Concerns about the playing conditions at the Australian Open have increased as air quality drops in Melbourne, though there is still a week before qualifying begins at the event.
According to Australia's ABC, national bushfires have dropped air quality from below 140 to above 200, considered "very unhealthy" and placing Melbourne fourth among cities with the worst air quality. Anything above 300 is considered "hazardous." Conditions are expected to be similar for the next couple of days, and then appear likely to improve.
But tournament officials are still looking at contingency plans in case the start of the event is affected. An ATP challenger and women's ITF event in Canberra this week has been moved because of air quality concerns.
Tennis Australia chief Craig Tiley indicated that organizers "have no other plans to move events" but will be giving significant attention to the issue.
"We have committed substantial extra resources to analysis, monitoring and logistics to ensure the health and safety of all players, staff and fans," Tiley said in a statement.
"Assessing the likelihood of smoke-induced interruptions is a bit like we treat heat and rain.
"We have access to real-time monitoring of air quality at all of our venues, and are working closely with medical personnel and local experts onsite to ensure we have the best possible information.
"The health of players, fans and staff is a priority at all times."
The tournament has three courts with a roof that could be used for indoor competition, along with eight indoor courts at its adjacent national tennis center, according to British press. While the three retractable roof courts have the largest seating capacity on the grounds, the indoor courts would not allow significant public access.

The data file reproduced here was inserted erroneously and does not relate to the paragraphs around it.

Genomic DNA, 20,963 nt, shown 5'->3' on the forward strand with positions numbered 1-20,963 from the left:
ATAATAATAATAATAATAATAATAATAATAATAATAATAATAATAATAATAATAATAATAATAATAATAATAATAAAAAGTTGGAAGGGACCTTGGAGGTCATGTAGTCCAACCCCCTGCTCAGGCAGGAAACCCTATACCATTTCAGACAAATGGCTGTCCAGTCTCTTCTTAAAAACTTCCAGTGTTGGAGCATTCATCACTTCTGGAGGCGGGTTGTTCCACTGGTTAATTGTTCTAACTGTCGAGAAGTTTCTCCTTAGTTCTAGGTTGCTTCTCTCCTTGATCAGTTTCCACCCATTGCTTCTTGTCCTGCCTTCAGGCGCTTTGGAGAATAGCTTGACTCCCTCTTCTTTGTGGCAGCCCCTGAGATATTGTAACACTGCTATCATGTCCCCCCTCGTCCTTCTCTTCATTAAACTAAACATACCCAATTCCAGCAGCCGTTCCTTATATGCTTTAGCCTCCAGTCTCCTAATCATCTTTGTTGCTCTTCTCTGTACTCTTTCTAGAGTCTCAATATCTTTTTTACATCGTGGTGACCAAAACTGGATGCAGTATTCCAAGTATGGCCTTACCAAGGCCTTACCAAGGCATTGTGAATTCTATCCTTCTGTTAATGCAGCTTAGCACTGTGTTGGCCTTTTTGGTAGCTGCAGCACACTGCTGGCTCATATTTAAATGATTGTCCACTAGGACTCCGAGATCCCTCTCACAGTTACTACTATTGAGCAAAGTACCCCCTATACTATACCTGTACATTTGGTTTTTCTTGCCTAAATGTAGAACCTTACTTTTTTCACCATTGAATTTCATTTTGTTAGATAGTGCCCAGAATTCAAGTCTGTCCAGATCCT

Tennis Australia has not specified the air quality levels that would prompt them to suspend or move play.
The start of the tournament could also be delayed if required. World No. 2 Novak Djokovic said while such changes should be avoided, they had to be considered if conditions are poor.
"It is tough for them because the schedule has to be respected, the Australian Open starts at a certain time so there are a lot of things involved. But a health concern is a health concern for anybody," he said at the ATP Cup location in Brisbane.
"I know in China the playing conditions are very tough in terms of quality of air but this is something different—I have never had this kind of experience before.
"I hope it is going to dissipate but if it stays like that, we have a council meeting in a week or 10 days and we will discuss for sure."
While players have generally not complained so far, the Australian Open would pose a bigger challenge as a two-week event with best-of-five sets for the men's field.
"But if the smoke gets worse, I couldn't imagine potentially playing a four, five-hour match and not coughing like crazy post-match trying to recover," Denis Kudla, who is playing the relocated Canberra challenger this week, told NYT. "You could play, but who knows what damage we’re actually causing to ourselves."
Australian and world No. 1 Ashleigh Barty said any disruption was minor compared to the effects of the bushfires on the country.
"If it meant that we were delayed by a day or two... it really doesn't matter. What matters is that Australians stay safe," she said.
Tennis Australia is also organizing a 'Rally for Relief' exhibition to help collect funds for those affected, following a public call from Australian Nick Kyrgios to get involved. Several players have also pledged donations for each ace they hit or other amounts, like Barty giving the prize money she gets from this week at Brisbane.
"Our aim is for tennis to play a significant role where we can to help that recovery," said Tiley.
Tennis Australia will also provide a million Australian dollars to rebuild tennis infrastructure.